The Union cavalry came severely upon our left flank at Hagerstown, forcing Stuart to call for infantry support. Parts of Semmes's and G. T. Anderson's brigades were sent, crossed the Antietam, and had uncomfortable experience with the horse artillery near Funkstown. They had dire complaints to make of the way cavalrymen put them in columns of fours against batteries, when they could have advanced more rapidly and effectively in line of battle and saved half of their men lost.

Halting for rest near Falling Waters, a sudden alarm was brought down the road by a cavalryman riding at speed, who reported all of the enemy's cavalry on a sweeping ride against us. The troops were thrown together to wait, but the cavalry charge proved to be a carriage-load of lady refugees. Some of the cavalry did get over upon the trains parked at Williamsport, but there were many wounded near there who could handle their muskets, many infantry up from Winchester, and some of Imboden's cavalry, besides some batteries who held the ground, and Stuart eventually got up, when the enemy drew off.

On the 6th and 7th the commands were up, and deployed their lines from Falling Waters to cover the bridge and ford at Williamsport. But the river was full, past fording at Williamsport, and a raiding party from Harper's Ferry had partially destroyed the bridge at Falling Waters. Infantry trenches were made along the lines, batteries were put in position, and we were ready in a day or two to receive our successful adversary. He found some mud along his route, and was not up until the 12th, when he appeared and spread his lines along the Confederate front, but positions were changed,--he had the longer outer curve, while the Confederates were on the concentrating inner lines. He made his field-works and other [429] arrangements, had some reinforcements since his battle, and was well organized.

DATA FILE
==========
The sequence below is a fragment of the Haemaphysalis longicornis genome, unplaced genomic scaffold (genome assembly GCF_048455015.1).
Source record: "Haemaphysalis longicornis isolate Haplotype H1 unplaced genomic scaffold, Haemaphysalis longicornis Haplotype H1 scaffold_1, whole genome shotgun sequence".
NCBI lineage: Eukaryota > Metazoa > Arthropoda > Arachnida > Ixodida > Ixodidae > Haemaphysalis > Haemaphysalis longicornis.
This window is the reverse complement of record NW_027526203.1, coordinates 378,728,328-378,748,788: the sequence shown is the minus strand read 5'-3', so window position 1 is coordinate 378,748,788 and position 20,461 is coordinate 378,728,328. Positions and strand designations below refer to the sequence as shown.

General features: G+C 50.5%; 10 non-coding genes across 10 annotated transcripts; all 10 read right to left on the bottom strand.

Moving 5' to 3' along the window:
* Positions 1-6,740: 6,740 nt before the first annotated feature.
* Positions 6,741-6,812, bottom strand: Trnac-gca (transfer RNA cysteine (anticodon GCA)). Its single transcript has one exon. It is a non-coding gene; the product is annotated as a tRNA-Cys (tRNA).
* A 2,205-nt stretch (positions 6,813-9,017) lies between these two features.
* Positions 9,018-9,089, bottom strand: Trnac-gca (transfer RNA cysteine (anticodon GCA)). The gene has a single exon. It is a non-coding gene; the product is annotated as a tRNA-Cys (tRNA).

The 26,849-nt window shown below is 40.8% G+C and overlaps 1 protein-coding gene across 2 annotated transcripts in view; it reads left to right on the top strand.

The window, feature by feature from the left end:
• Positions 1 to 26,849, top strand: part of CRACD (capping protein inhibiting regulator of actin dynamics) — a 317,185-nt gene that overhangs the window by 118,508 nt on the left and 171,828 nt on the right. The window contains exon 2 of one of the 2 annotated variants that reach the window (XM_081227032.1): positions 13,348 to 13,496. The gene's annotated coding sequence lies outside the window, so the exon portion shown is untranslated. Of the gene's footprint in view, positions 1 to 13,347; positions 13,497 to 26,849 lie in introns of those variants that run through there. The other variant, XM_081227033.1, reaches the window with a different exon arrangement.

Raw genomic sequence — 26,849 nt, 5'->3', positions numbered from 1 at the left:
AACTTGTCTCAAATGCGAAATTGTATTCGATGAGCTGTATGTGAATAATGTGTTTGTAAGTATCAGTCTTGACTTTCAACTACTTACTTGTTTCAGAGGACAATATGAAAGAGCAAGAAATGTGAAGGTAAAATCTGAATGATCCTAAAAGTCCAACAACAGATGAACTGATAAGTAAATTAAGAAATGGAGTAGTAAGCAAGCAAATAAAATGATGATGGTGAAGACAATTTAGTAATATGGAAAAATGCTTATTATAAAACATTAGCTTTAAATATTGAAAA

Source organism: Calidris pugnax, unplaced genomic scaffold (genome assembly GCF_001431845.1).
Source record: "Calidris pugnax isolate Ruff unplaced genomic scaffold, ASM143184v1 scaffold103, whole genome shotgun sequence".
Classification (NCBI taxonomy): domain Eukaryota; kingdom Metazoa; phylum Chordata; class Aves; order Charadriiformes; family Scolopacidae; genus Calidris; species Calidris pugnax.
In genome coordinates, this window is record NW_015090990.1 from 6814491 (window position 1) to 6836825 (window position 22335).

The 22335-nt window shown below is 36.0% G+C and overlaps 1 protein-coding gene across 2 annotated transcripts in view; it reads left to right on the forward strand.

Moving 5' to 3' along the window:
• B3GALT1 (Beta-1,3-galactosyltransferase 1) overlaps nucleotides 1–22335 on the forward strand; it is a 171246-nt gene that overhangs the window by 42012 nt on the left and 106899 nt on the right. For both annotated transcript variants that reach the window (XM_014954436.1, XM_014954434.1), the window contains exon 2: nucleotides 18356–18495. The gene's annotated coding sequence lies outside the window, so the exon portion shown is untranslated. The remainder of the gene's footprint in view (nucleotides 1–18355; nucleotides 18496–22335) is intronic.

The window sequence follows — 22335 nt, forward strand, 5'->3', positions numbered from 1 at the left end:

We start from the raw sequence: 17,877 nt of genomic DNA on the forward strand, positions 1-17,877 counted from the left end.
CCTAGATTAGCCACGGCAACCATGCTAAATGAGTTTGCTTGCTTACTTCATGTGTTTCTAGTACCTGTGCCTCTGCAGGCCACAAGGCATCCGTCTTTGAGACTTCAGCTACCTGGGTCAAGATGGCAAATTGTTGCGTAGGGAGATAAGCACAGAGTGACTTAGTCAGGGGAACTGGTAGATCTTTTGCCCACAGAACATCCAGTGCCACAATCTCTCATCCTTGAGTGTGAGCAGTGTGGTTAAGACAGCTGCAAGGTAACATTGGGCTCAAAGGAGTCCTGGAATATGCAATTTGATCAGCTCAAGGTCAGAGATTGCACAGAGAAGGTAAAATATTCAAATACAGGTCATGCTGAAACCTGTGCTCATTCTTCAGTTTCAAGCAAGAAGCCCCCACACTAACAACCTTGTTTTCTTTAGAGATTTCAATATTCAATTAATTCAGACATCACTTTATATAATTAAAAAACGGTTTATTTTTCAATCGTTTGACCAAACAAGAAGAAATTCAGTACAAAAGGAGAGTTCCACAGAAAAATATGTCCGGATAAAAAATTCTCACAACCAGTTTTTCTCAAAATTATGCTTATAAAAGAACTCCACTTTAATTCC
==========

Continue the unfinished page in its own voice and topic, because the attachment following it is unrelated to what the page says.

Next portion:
On the forenoon of the 13th, General Lee sent for me, and announced that the river was fordable and the bridge repaired, that the trains would be started at once, and the troops would follow when night could conceal the move. The First and Third Corps were to cross by the bridge, the Second by the ford. As the lines were comfortable, the roads heavy, it occurred to me that the hurried move during a single night would be troublesome; suggestion was offered that the trains and wounded should move over during the night, and give us easy march the next night, but the waters on the other side were high, and only enough mills running to supply food from day to day, and the weather treacherous, so the general thought it better to hurry on. The march by the Williamsport crossing over the firm, broad turnpike was made without trouble. The route to the bridge was over a new road; at the ends of the bridge were green willow poles to prevent the wheels cutting through the mud, but the soil underneath was wet and soggy under the long season of rain, and before night rain again began to fall.